The Crux of Windows Authentication? RRS feed

  • Question

  • Hi,

    I'm relatively new to SQL Server, so please bear with me. I am currently redesigning an application that uses windows authentication to authenticate to SQL Server 2005. I would like to continue using windows authentication in the new version of the software, given its security advantages and that it will save me having to implement my own account/user/authentication mechanisms in the application. However, there seems to be a gaping hole with windows authentication in that once a user or group is setup with windows authentication on SQL Server, there's no way to prevent them direct/manual access to the database. It's necessary for the users to have permissions to edit the tables, but they must be edited in accordance with the rules of my application. I've searched the forum a bit and have found similar threads to this one, but a lot of them centered around DRM or were focused on a specific application. My questions are these:

    - Are my assertions correct?
    - What are some work arounds for this problem? The only one I can think of is to lock down all the tables and only allow editing via stored procedures, which I would really like to avoid.
    - Is anyone aware of plans for Microsoft to address what I view as a shortcoming? For example, some sort of application password feature?

    Thanks for any insight.
    Thursday, May 14, 2009 8:16 PM

All replies

  • Yes, SQL Server can't differentiate between what you consider an "OK" app (your app) and a non-desirable app (SSMS, Acces or whatever). However, what you want to look into is "application roles" (CREATE APPLICATION ROLE). They were introduced in 7.0, so pretty mature functionality. There are some programming apspectes (like this is per connection), but it isn't unlikely that it can be useful.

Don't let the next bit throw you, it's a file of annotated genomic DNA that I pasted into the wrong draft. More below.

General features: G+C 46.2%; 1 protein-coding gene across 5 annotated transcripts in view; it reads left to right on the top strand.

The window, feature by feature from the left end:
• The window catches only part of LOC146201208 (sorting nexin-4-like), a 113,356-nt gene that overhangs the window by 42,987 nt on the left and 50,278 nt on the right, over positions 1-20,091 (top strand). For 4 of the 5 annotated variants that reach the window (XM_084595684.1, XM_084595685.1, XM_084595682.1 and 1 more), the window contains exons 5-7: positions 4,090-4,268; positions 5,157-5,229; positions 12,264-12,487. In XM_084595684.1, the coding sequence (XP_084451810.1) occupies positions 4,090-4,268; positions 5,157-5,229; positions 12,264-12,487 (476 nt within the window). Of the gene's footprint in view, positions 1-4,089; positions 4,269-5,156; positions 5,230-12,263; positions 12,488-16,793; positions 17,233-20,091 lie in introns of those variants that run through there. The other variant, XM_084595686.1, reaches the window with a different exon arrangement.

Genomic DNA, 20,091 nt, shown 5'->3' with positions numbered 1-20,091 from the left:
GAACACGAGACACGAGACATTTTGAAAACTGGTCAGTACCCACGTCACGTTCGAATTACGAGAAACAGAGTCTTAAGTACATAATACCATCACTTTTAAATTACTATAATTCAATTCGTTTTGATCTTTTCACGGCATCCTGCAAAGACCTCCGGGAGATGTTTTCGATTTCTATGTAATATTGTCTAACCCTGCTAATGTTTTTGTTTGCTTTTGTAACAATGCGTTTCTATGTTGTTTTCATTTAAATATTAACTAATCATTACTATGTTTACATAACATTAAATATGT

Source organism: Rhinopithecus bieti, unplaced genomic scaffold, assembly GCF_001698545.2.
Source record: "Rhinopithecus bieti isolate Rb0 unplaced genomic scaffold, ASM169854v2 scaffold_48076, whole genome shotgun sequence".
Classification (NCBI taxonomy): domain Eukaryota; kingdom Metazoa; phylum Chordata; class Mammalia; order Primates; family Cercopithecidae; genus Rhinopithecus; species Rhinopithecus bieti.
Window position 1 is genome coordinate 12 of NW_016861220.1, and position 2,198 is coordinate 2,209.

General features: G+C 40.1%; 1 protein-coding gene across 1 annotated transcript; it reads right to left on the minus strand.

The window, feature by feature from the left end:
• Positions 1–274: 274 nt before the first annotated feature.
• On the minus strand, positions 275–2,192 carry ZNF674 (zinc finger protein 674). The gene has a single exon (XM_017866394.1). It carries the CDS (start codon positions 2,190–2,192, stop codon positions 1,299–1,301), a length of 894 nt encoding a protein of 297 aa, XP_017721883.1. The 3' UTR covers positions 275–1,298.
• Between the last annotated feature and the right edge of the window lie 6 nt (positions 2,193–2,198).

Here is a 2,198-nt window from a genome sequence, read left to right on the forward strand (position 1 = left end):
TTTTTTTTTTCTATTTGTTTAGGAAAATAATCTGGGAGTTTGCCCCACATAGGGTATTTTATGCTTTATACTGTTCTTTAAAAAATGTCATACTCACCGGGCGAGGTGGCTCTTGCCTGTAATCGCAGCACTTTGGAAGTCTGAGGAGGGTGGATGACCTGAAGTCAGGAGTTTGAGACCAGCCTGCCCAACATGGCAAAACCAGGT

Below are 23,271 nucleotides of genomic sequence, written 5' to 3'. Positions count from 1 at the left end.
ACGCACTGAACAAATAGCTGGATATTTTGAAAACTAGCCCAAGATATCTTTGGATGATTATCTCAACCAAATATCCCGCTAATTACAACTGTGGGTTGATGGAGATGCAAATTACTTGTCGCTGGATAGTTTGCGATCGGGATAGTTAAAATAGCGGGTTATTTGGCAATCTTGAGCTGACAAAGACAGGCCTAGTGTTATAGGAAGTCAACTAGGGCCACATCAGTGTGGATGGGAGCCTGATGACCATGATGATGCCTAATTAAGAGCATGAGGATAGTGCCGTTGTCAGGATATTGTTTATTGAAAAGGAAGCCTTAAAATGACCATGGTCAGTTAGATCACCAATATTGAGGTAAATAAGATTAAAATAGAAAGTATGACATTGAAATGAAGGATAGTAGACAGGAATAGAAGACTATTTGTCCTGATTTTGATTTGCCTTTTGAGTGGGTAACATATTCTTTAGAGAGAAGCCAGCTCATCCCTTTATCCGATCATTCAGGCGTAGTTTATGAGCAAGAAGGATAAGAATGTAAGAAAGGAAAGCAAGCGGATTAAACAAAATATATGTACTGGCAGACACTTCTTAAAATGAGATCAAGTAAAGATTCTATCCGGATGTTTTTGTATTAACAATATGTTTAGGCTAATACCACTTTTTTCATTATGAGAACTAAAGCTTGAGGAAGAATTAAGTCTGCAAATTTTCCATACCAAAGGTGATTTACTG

Tibor Karaszi
    Thursday, May 14, 2009 9:05 PM
  • With SQL Server 2005 SP2 and above, you may have the option to use a logon trigger. So if the user gains access to the database through the application, but should not gain access through any other means, you have the potential for restricting access using such. There are several provisos, however.

    • The application must correctly pass some identifying name (query against sys.dm_exec_sessions to see) that's not something generic (for instance, ".Net SqlClient Data Provider" is generic).
    • The user doesn't need access to any other databases on the server. With the logon trigger you can effectively log them out using a ROLLBACK TRANSACTION if they aren't coming from the correct application.
    • You can identify the logon in some way, such as through membership in a particular group or the like.
    • A smart and knowledgable user can still use a DSN to connect and spoof the application name. This isn't terribly hard, but the majority of folks won't know how to do it and they'll have to get the app name exactly right.


    K. Brian Kelley, http://www.truthsolutions.com/
    Friday, May 15, 2009 1:57 AM
  • Thanks guys, those are interesting points. I wasn't aware of Application Roles before and that's an interesting concept, although it still doesn't really meet my needs. My problem is that the users talking to the database through my application have different permissions. So 1 set of permissions per application won't work very well because I would have to grant that application role the "least common denominator" of permissions that everyone needs.

    I guess it would be possible to create multiple Application Roles for use by my application that essentially correspond to the users/user roles I already have set up and have my application call sp_setapprole with different role/password parameters accordingly. So basically I would lock down all of my tables so that they're only writable by the various application roles and have my application look up a user's corresponding application role out of a readable table, then use passwords stored in the source code to switch to that application role. But honestly, that seems like an abuse of the system and a lot of work ;)
    Friday, May 15, 2009 4:05 PM